There seems to be no shortage of new distractions to add to our daily work lives – including adding productivity tools like Slack or Basecamp, which some say add to the noise rather than helping it.

Ironically one of my favourite recent reads was written by the founders of Basecamp – Jason Fried and David Heinemeier Hansson – appropriately titled It Doesn’t Have To Be Crazy At Work.

Basecamp is an example of a small business with an international success story. Through their journey its founders learned to navigate away from the ‘crazy’ of a start-up lifestyle by bucking the expected.

While not everyone aspires to be the founder of a tech start-up, the book itself offers all kinds of tips that anyone can act on like knowing that three people is actually the sweet spot for efficiently running group projects and not creating dreadlines (i.e. unrealistic deadlines not fixed to anything realistic nor purpose driven) to help you win at work.

Diane Bégin is the VP of integrated communications at APEX Public Relations/ruckus Digital. Need help with your social media approach? Drop us a line.

#FutureForward: Once upon a time, good storytelling never went away

In our #FutureForward series we ask members of our ruckus family to share their insights into what two skills they think will still be relevant in public relations, communications, marketing and digital in 30 years.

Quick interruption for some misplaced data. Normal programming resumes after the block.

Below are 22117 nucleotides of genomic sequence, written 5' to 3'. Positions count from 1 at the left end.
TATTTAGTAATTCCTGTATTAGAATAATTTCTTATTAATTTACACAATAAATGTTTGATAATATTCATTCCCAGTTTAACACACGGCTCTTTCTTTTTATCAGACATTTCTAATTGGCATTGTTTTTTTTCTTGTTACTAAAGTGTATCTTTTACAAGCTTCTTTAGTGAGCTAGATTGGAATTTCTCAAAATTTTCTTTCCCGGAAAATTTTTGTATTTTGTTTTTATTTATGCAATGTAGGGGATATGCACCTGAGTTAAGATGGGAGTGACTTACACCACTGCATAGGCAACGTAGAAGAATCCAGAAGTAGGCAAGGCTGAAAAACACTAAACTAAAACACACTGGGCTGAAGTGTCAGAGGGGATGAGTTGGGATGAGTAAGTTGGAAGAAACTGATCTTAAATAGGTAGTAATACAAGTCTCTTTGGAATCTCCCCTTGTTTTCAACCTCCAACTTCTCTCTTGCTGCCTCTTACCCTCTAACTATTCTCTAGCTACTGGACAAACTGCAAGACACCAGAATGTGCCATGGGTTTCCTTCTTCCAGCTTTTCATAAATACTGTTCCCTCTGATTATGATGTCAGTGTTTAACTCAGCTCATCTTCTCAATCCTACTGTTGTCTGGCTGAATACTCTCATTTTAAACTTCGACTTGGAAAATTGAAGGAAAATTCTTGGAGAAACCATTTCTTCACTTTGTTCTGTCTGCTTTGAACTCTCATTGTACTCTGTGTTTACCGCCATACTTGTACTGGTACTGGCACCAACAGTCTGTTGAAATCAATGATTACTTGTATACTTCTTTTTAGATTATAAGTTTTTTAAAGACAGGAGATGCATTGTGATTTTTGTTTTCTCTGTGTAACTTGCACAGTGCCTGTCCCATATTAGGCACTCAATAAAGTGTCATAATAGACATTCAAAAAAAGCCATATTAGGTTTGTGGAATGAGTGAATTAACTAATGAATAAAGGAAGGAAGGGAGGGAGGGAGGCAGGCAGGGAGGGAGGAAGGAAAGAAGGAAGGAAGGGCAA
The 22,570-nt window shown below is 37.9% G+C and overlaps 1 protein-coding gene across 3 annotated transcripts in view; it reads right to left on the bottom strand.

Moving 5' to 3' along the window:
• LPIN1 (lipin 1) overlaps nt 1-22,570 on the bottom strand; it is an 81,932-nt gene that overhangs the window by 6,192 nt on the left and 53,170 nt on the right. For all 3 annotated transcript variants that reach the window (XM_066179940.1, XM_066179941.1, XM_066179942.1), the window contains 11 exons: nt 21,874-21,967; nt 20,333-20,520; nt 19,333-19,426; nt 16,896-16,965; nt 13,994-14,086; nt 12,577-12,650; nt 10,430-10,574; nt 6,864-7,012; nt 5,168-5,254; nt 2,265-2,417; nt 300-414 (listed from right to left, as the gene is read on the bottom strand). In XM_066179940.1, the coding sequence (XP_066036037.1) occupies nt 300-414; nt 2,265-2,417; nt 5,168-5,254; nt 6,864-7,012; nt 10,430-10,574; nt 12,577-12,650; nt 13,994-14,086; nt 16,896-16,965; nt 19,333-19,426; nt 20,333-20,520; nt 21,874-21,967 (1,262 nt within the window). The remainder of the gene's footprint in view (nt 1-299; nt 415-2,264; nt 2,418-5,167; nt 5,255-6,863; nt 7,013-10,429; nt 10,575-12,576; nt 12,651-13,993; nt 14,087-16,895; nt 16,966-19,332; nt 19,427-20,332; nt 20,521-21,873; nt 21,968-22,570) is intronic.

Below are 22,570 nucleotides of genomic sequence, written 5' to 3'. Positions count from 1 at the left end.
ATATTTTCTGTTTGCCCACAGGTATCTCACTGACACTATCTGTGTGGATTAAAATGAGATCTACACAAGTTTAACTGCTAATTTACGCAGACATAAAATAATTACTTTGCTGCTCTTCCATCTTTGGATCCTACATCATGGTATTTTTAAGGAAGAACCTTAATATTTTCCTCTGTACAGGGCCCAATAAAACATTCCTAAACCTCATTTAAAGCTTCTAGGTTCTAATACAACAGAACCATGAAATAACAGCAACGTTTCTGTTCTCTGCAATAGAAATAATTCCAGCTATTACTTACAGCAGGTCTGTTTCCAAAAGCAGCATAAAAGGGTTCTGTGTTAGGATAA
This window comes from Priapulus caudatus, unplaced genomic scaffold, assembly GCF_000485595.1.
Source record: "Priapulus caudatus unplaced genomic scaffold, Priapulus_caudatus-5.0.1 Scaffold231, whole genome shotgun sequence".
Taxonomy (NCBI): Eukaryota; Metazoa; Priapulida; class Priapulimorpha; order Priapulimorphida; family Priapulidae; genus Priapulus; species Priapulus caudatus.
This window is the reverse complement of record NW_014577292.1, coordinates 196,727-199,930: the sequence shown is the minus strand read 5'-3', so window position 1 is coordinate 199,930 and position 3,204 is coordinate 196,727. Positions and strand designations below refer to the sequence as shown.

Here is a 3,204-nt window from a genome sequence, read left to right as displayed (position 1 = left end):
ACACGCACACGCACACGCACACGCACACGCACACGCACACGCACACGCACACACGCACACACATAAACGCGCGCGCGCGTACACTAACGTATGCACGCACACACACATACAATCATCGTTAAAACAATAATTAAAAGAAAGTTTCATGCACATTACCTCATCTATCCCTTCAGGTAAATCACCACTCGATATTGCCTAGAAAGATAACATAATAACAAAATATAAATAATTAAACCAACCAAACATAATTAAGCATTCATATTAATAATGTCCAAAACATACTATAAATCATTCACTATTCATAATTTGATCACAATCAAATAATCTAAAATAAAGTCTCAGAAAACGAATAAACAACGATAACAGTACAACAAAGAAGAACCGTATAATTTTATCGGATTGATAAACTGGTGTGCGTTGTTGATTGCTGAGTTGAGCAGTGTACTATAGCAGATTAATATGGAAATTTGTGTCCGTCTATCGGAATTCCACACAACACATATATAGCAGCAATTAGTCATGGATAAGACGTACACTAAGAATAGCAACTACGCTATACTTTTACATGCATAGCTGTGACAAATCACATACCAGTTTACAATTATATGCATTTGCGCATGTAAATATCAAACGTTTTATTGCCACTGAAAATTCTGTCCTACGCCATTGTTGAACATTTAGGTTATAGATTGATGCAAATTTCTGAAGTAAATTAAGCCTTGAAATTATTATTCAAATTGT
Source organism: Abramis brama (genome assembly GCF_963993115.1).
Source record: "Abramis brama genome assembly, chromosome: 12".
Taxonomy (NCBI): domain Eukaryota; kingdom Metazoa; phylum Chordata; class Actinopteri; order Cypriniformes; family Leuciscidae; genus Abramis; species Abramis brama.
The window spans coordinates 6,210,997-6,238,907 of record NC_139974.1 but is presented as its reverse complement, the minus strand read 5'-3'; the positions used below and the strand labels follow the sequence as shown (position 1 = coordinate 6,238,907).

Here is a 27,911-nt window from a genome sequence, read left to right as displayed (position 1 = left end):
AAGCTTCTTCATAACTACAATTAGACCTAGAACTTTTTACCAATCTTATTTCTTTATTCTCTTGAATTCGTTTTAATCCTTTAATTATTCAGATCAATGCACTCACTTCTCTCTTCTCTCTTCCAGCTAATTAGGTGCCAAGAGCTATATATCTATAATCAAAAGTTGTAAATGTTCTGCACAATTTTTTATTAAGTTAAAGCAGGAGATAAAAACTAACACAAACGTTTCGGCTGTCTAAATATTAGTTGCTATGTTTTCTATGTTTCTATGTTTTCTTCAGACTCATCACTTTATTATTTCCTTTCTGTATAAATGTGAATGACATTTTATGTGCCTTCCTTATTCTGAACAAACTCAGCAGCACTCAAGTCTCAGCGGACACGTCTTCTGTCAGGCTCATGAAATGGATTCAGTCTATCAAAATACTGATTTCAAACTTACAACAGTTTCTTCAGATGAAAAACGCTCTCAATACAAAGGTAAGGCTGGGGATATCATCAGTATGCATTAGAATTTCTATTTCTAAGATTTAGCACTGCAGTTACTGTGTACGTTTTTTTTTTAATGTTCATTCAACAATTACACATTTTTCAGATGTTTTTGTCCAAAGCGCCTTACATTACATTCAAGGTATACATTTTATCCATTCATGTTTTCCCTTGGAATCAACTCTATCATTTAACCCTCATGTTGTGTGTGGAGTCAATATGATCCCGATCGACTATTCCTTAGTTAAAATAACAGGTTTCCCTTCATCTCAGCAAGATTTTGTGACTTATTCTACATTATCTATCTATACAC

Amanda Carreiro, community manager at ruckus Digital, discusses why story telling will be a powerful and crucial tool 30 years from now, regardless of what shape of form it comes in.

Things in the digital world seem to change at warp speed, so it’s no surprise that even as social media professionals we’re still constantly learning and adapting to the tools we use daily.

It’s nearly impossible to predict what the social media marketing landscape will look like in 5 years, let alone in 30 years. Who’s to say if the big 5 social media platforms we use today, will still be relevant? But there’s one thing that will never go away, and that’s the ability to story tell.